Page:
By invitation in response to the circulation of Brinsmead's new book, on 27 October 1979 Ford delivered an address to the Association of Adventist Forums (now Adventist Forums), held at Pacific Union College, in which he outlined the major problems that he perceived with the doctrine and briefly suggested his solution, in which he attempted to apply the "Apotelesmatic Principle" to the traditional Adventist interpretations of the ministry of Christ in the heavenly sanctuary, the Day of Atonement, Daniel 8:14, and Hebrews 9 and 10. Ford argued Adventist church co-founder Ellen White had already set a precedent in this regard. The talk was entitled, The Investigative Judgment: Theological Milestone or Historical Necessity?.[7] Ford claims that he had been granted immunity to speak his views publicly at this conference.[8] However, the meeting was taped, and copies of the tape were quickly circulated widely by Brinsmead with his book and by others. Already a controversial figure among Adventists in Australia and linked in many minds with Brinsmead, Ford's talk was rumored to be a coordinated attack with Brinsmead on church teachings. The church’s leadership responded by summoning Ford to a meeting of 111 theologians and church administrators to evaluate his views. Before the meeting, he was given 6 months of paid leave during which he prepared a 991-page manuscript entitled Daniel 8:14, the Day of Atonement, and the Investigative Judgment, which began "The present writer has as his intent the defense of the church."[9] It is also known as the "Glacier View manuscript."[10] Ford later summarised the manuscript in an article for Spectrum.[11]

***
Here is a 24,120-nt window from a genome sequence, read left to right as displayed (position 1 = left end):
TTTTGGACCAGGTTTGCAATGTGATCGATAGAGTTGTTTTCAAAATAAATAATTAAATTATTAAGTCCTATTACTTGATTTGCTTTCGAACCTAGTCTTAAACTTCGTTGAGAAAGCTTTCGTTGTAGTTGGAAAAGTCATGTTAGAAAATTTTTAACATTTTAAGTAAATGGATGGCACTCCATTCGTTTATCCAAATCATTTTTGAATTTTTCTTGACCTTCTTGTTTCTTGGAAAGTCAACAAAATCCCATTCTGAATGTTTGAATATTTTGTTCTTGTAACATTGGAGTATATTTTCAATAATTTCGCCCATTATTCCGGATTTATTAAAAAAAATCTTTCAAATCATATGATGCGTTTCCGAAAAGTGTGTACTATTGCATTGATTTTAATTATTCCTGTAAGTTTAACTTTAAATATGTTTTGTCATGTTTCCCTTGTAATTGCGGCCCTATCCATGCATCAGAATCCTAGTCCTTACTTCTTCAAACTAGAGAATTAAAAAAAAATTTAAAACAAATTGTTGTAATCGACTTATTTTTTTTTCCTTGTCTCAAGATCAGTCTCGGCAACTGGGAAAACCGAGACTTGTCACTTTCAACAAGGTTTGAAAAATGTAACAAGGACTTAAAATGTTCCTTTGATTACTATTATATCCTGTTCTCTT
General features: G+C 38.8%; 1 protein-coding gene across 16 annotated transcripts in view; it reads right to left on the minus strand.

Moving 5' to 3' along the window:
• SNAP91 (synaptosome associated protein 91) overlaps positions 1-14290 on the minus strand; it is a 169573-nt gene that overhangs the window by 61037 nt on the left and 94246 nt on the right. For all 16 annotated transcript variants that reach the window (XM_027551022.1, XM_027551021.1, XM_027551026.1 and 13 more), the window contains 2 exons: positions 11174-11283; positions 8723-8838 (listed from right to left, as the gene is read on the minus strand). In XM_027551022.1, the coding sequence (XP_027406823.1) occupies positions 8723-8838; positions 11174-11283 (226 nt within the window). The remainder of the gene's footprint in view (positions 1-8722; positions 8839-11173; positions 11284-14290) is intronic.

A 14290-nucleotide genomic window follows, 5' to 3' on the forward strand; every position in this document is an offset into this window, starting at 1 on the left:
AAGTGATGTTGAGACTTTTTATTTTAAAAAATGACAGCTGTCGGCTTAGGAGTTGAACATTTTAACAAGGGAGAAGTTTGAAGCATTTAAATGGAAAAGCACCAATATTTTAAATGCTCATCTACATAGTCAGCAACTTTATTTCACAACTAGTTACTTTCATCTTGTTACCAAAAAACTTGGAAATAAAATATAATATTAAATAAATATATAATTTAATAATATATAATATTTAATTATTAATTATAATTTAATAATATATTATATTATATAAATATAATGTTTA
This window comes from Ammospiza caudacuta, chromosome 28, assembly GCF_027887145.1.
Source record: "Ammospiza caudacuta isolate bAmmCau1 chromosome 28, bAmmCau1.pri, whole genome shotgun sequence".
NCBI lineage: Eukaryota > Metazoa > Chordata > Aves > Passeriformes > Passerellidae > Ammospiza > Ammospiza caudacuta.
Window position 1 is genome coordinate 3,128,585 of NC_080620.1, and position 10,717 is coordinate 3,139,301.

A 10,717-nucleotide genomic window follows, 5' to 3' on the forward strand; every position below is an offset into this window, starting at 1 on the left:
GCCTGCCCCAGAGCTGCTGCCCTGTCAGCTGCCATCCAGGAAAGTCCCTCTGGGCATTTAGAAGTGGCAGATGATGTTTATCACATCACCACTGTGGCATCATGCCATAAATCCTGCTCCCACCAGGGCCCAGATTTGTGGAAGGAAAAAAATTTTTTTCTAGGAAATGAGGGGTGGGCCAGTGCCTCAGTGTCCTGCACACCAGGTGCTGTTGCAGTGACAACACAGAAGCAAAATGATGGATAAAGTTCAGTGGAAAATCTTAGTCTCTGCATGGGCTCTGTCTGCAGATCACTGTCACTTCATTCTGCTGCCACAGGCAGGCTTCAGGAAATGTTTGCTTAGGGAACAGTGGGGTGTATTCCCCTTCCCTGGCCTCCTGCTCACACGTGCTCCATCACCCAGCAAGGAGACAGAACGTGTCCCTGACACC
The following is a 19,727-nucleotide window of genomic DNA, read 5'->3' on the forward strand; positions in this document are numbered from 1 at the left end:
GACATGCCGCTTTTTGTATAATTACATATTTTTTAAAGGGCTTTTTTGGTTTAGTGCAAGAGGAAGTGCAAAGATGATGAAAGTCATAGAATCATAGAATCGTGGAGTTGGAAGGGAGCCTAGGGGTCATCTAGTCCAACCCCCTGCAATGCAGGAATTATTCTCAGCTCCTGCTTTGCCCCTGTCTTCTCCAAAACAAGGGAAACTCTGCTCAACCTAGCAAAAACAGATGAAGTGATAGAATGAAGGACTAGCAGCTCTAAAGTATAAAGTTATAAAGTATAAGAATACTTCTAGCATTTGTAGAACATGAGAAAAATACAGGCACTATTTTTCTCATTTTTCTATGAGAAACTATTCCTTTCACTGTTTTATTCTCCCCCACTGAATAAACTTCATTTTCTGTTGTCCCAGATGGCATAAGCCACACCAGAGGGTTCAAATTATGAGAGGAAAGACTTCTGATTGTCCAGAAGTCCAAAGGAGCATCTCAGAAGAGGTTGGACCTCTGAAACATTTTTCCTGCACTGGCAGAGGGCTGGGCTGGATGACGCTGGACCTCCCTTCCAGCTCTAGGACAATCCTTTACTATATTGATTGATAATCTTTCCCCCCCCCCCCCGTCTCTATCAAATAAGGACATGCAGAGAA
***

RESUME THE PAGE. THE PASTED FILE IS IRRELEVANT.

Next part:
The Glacier View meeting[edit]

The "Sanctuary Review Committee" met at Glacier View Ranch near Denver in Colorado from August 11–15, 1980. Ford presented his views to the Glacier View attendees as presented in his document. According to Time, he "made the case that Ellen G. White's 'sanctuary' explication of 1844 no longer stood up in the light of the Bible, and that 'investigative judgment' undercut the whole basis of Protestantism: belief in salvation by God's grace apart from good works."[5] His criticisms included,

  • The "year-for-a-day" principle is an incorrect method for interpreting prophecy. (The 1844 date for the commencement of the judgment is thus invalidated.)
  • The prophecy of Daniel chapter 8 is primarily concerned with events in the 2nd century BC (namely, the persecution of the Jews by the Syrian king Antiochus Epiphanes), and there is no contextual or linguistic support for linking it to the heavenly sanctuary. The "cleansing" in Daniel 8:14 relates to the removal of the desecration caused by the "little horn" (i.e. Antiochus Epiphanes); it has nothing to do with the sins of Christians. In fact, the Hebrew word translated "cleansed" in the KJV (sadaq) is different from the word used for "cleansing" (taher) in the book of Leviticus in connection with the sanctuary; it is more accurately translated "vindicated" or "restored", as in most modern Bible versions.
  • The epistle to the Hebrews teaches that the Day of Atonement was fulfilled by the death of Jesus on the cross. In particular, Hebrews 6:19, 9:12 and 10:19-20 teach that Jesus entered into the Most Holy Place of the heavenly sanctuary immediately after his ascension, not 1800 years later. Hebrews thus contradicts the traditional Adventist idea of a two-stage heavenly ministry of Christ.

The Glacier View meeting ultimately produced two consensus statements, entitled “Christ in the Heavenly Sanctuary” and “The Role of Ellen G. White in Doctrinal Matters.” In addition, a ten-point summary was formulated by six of the attendees, outlining the main points of difference between Ford’s positions and traditional Adventist teaching.[12] One month after Glacier View, Ford's employment with the Adventist church was terminated, and his ministerial credentials revoked.[5][13] After counsel from the General Conference, the Australasian Division withdrew "Ford's ministerial credentials, noting that this does not annul his ordination..."[12]